So much for one side of the picture. Let us now turn to the other. Chance and that spirit of inquiry, which Paul Pry excuses in himself by calling it the characteristic of the age, once led us to visit the lunatic asylum of Charenton. Amid the many sad and afflicting instances of debased and degraded humanity we met with, one man struck us most particularly. He was about five-and-thirty years of age, tall and well-built, with a lofty forehead and a deep-set penetrating eye. The whole character of his head was highly intellectual; but the expression of his features was melancholy and depressing beyond any thing my words can give an idea of. The face was deadly pale, and marked by small blue veins; and the dragged mouth and downcast look bespoke utter despair. He never noticed the persons about him, but stared fixedly at vacancy, and muttered constantly in a broken and supplicating voice, as if entreating forgiveness of some great and heinous crime.

"Will he recover?" said we, as we turned to leave the spot.

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Never," said the keeper. "his is a madness never curable."

On our return to Paris M. E—, the celebrated physician, who had accompanied us to Charenton, gave us the following brief account of this man's

case:

Monsieur Eugene S had so brilliantly distinguished himself in his career at the French bar, that, at the early age of twenty-eight he was named Procureur du roi, an office in many respects similar to that of our attorney-general. To a great knowledge of his profession, rarely attainable at so early a period of life, he united the gift of a most convincing eloquence; and, stranger still, a thorough acquaintance with human nature in all its shapes and phases, which seemed absolutely incompatible with his habits of close study and seclusion. There was no art nor "inctier" with the details of which he was unacquainted; no rank or walk in life, whose feelings and prejudices he could not dip into,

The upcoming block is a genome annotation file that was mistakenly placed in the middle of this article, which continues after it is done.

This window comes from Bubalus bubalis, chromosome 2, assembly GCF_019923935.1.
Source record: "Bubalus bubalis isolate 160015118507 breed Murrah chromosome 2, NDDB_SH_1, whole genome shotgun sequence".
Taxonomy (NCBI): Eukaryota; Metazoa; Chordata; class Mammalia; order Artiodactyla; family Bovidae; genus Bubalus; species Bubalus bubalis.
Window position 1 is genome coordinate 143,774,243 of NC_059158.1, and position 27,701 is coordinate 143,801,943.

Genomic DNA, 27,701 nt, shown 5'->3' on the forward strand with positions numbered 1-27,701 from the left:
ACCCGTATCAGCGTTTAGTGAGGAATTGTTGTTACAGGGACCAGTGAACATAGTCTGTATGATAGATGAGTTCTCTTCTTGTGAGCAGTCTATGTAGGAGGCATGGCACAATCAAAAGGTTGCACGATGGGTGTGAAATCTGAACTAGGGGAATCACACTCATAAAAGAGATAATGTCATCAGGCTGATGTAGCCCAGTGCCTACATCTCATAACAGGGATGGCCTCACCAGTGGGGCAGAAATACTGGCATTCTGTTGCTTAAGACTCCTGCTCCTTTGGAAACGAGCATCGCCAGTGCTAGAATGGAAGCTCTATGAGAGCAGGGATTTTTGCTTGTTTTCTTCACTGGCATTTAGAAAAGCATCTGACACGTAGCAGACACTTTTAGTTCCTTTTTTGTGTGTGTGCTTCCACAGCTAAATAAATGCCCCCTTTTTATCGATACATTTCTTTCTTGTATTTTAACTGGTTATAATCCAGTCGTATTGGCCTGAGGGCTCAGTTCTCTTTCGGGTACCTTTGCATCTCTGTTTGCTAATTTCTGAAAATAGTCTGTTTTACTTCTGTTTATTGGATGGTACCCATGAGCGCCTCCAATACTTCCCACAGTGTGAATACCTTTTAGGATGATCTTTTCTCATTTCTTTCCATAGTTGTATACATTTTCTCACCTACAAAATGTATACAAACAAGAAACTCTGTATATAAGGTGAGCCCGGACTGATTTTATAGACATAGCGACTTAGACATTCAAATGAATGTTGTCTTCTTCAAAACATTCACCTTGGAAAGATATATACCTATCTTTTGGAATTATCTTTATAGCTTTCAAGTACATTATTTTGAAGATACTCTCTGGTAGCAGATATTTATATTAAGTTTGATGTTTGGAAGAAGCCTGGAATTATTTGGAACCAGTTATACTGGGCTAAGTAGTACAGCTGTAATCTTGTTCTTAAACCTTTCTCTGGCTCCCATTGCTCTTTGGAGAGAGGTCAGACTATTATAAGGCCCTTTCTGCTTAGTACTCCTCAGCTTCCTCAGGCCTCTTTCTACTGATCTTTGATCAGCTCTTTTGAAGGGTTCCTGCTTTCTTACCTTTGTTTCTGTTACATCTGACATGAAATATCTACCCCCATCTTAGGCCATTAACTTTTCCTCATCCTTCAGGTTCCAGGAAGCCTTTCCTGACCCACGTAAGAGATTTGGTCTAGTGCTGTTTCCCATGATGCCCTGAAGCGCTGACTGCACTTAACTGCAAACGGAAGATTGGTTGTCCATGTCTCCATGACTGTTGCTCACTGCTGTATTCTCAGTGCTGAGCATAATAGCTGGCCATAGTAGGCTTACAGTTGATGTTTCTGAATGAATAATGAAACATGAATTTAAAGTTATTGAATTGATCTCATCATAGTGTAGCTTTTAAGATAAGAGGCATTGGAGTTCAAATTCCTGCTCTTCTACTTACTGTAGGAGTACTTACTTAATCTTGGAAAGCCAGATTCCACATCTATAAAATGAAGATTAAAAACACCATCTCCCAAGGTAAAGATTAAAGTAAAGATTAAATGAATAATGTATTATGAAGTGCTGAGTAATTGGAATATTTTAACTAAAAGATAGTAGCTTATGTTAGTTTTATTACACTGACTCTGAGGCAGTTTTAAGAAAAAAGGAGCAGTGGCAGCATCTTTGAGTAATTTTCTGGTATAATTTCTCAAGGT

and identify himself with. The very dialect of the lowest classes he had made his study, and from the patois of Normandy, to the outlandish jargon of the Gascogne, he was familiar with all. Talents like these were not long in establishing the fame of their possessor, and before he had been four years at the bar, it was difficult to say whether he was more feared as a rival by his colleagues, or dreaded as an accuser by the criminal. This to a French avocat was the pinnacle of professional fame.

As his practice extended, his labour at home became much greater; frequently he did not leave his study till daybreak, and always appeared each morning at the opening of the court. The effect upon his health was evident in his pallid look, and his figure, formerly erect and firm, becoming stooped and bent; the life of excitement his career presented, left neither time nor inclination for society or amusement; and his existence was thus one great mental struggle.

All who understand the nature of a trial for life and death in France, are aware that it is neither more nor less than a drama, in which the Procureur du roi plays the principal character; and whose success is estimated by but one test-the conviction of the accused. There is no preparation too severe, no artifice too deep, no plot too subtle for the advocate upon occasions like this; he sets himself patiently to learn the character of the prisoner, his habits, his feelings, his prejudices, his fears; and by the time that the trial comes on is thoroughly familiar with every leading trait and feature of the man.